For these reasons, LWRC has taken the USMC solicitation, integrated it into an M4-style platform, added a dual-fire mode, and the reliability of their gas piston operating system. They have envisioned a solution that can be integrated with the least amount of burden to the government and its warriors.
Dual Fire Modes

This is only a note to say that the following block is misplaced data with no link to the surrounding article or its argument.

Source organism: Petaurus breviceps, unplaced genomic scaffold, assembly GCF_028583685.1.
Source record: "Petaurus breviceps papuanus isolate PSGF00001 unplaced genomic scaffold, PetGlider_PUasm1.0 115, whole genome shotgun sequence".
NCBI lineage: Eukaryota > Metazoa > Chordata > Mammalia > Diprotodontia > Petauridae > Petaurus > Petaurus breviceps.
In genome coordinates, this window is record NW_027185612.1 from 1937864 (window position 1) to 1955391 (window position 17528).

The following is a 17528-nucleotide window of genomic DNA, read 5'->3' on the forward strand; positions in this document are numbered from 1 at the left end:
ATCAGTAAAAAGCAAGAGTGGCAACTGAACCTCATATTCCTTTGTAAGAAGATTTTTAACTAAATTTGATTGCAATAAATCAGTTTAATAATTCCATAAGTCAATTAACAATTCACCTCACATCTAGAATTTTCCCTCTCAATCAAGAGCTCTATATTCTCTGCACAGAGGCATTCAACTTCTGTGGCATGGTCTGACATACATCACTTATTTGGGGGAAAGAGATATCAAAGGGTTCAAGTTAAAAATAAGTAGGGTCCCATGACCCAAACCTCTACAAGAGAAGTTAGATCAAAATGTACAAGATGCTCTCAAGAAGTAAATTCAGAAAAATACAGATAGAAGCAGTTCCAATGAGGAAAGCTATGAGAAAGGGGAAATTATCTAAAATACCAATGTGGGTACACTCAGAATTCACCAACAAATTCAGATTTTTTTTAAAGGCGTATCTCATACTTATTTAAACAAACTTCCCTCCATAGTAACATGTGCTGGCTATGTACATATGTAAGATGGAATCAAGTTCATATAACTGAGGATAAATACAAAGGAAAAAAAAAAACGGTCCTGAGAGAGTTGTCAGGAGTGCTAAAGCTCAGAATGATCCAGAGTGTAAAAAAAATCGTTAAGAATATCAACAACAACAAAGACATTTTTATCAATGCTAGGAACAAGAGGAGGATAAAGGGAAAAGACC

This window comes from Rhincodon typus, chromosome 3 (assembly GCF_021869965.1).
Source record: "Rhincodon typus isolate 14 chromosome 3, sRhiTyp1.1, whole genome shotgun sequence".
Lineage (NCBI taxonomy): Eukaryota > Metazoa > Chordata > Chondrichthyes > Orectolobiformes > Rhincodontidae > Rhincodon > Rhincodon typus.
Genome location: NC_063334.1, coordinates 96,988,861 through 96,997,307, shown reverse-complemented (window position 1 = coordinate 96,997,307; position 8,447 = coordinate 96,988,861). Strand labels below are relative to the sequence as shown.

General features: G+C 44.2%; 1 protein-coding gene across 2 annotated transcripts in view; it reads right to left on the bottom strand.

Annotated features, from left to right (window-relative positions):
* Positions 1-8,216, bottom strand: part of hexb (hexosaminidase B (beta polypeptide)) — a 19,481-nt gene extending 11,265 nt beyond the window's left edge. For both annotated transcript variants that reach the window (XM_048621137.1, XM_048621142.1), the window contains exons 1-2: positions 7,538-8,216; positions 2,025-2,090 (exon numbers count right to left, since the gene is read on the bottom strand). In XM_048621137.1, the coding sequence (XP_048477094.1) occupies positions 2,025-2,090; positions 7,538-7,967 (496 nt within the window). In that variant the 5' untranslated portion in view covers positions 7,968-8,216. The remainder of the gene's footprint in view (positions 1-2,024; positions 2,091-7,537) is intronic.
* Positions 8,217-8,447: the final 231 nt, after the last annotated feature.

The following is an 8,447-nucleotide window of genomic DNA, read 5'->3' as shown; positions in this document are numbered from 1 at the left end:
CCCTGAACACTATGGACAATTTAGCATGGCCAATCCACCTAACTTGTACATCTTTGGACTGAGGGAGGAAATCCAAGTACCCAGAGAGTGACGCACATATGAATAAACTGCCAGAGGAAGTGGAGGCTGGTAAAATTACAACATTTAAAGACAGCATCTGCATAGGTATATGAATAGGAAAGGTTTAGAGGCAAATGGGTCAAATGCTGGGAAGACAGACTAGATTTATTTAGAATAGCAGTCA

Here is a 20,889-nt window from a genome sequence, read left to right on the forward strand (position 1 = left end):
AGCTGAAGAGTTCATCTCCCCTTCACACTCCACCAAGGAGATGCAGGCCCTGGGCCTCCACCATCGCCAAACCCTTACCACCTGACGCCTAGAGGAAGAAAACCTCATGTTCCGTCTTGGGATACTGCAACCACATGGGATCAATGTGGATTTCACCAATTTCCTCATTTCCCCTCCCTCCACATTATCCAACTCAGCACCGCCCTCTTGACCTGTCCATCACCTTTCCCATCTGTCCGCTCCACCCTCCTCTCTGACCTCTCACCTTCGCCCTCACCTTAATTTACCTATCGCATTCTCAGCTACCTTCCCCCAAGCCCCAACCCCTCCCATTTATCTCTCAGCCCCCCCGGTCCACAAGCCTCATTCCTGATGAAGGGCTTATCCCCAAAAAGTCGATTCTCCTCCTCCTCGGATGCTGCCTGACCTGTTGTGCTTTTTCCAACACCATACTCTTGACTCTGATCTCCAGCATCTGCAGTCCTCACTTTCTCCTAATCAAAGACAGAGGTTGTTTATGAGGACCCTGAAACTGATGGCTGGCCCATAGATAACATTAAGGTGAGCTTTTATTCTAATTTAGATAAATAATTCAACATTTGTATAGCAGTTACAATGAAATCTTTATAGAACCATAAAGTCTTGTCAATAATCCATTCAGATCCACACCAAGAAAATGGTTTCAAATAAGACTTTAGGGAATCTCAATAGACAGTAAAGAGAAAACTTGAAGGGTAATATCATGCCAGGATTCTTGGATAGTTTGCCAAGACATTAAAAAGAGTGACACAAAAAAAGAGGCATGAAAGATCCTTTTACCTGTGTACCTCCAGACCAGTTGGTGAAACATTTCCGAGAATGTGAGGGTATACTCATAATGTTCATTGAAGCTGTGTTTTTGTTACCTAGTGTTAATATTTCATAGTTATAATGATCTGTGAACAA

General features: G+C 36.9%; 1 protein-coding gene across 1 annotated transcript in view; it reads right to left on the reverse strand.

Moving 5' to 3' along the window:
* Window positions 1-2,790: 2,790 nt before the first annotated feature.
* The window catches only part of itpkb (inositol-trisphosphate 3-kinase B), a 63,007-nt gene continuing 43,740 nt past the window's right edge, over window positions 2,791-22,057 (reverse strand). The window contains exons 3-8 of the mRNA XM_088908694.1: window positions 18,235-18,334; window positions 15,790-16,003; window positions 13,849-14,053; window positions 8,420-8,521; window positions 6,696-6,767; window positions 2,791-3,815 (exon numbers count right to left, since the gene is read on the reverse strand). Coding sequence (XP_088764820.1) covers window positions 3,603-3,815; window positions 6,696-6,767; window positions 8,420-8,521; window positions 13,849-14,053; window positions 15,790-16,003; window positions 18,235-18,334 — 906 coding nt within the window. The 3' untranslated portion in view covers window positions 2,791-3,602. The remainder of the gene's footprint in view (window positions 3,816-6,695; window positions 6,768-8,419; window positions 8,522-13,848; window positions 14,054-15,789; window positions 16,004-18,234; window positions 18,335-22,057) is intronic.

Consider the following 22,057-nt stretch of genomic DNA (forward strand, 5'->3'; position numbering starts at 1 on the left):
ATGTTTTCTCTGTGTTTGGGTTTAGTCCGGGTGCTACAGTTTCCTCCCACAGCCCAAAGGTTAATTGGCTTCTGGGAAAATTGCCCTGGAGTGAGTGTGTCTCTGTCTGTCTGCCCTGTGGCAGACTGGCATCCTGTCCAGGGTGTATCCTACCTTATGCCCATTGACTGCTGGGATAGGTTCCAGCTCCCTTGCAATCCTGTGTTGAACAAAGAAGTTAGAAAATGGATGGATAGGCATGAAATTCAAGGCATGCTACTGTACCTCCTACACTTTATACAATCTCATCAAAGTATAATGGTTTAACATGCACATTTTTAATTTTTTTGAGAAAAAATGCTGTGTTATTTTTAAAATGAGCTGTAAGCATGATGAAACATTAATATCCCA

What truly sets the LWRC IAR apart from the rest of the pack is that it has two modes of fire. As a semi-automatic, it functions as a typical closed bolt rifle. If you toggle the selector from “semi” to “open bolt automatic,” the rifle’s bolt remains closed for the first shot, increasing ignition probability to 99.7 percent, allowing the infantry automatic rifleman to take point on patrol, initiate an ambush, or be the first through any door. After that first shot, the weapon reverts to an open bolt, allowing light-automatic fire support. When you release the trigger between strings of fire, the bolt remains to the rear, allowing convection air cooling of the barrel and chamber area. When you pull the trigger again, the bolt closes and fires continuously until the trigger is again released, with all the advantages of an open-bolt machine gun. To go back to closed bolt, semi-automatic fire, the operator switches the rifle’s selector back to semi. The bolt closes and chambers a round, but does not fire. When you pull the trigger, you get single shots with each pull. This offers all of the advantages of both types of systems with the disadvantages of neither.